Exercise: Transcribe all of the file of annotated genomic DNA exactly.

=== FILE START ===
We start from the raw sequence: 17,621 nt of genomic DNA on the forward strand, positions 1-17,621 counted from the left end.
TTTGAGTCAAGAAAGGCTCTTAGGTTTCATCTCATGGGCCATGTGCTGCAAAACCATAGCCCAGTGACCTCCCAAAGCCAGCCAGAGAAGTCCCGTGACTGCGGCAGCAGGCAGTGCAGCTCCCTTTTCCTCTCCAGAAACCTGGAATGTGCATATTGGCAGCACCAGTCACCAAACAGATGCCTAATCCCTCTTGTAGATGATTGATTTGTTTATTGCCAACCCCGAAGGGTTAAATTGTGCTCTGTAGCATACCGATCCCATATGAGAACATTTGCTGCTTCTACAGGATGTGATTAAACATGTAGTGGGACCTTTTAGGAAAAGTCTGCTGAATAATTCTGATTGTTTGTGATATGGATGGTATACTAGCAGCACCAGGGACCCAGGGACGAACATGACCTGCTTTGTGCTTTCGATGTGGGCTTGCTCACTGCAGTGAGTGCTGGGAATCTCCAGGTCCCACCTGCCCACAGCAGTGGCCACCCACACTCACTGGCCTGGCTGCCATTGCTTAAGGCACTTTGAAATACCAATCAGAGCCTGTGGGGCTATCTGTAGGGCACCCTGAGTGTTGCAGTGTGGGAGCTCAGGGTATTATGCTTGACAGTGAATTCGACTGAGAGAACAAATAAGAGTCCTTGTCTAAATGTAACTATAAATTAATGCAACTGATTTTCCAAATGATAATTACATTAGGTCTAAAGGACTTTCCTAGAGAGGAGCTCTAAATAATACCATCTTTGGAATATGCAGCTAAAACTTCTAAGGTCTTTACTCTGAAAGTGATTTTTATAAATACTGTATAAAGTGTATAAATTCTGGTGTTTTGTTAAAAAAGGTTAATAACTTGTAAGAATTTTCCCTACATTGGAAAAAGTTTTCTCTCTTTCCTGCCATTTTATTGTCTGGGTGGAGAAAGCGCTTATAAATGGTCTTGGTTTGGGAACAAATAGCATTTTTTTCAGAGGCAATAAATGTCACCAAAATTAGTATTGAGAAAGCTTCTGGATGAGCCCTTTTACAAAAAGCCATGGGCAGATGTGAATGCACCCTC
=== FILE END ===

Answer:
We start from the raw sequence: 17,621 nt of genomic DNA on the forward strand, positions 1-17,621 counted from the left end.
TTTGAGTCAAGAAAGGCTCTTAGGTTTCATCTCATGGGCCATGTGCTGCAAAACCATAGCCCAGTGACCTCCCAAAGCCAGCCAGAGAAGTCCCGTGACTGCGGCAGCAGGCAGTGCAGCTCCCTTTTCCTCTCCAGAAACCTGGAATGTGCATATTGGCAGCACCAGTCACCAAACAGATGCCTAATCCCTCTTGTAGATGATTGATTTGTTTATTGCCAACCCCGAAGGGTTAAATTGTGCTCTGTAGCATACCGATCCCATATGAGAACATTTGCTGCTTCTACAGGATGTGATTAAACATGTAGTGGGACCTTTTAGGAAAAGTCTGCTGAATAATTCTGATTGTTTGTGATATGGATGGTATACTAGCAGCACCAGGGACCCAGGGACGAACATGACCTGCTTTGTGCTTTCGATGTGGGCTTGCTCACTGCAGTGAGTGCTGGGAATCTCCAGGTCCCACCTGCCCACAGCAGTGGCCACCCACACTCACTGGCCTGGCTGCCATTGCTTAAGGCACTTTGAAATACCAATCAGAGCCTGTGGGGCTATCTGTAGGGCACCCTGAGTGTTGCAGTGTGGGAGCTCAGGGTATTATGCTTGACAGTGAATTCGACTGAGAGAACAAATAAGAGTCCTTGTCTAAATGTAACTATAAATTAATGCAACTGATTTTCCAAATGATAATTACATTAGGTCTAAAGGACTTTCCTAGAGAGGAGCTCTAAATAATACCATCTTTGGAATATGCAGCTAAAACTTCTAAGGTCTTTACTCTGAAAGTGATTTTTATAAATACTGTATAAAGTGTATAAATTCTGGTGTTTTGTTAAAAAAGGTTAATAACTTGTAAGAATTTTCCCTACATTGGAAAAAGTTTTCTCTCTTTCCTGCCATTTTATTGTCTGGGTGGAGAAAGCGCTTATAAATGGTCTTGGTTTGGGAACAAATAGCATTTTTTTCAGAGGCAATAAATGTCACCAAAATTAGTATTGAGAAAGCTTCTGGATGAGCCCTTTTACAAAAAGCCATGGGCAGATGTGAATGCACCCTC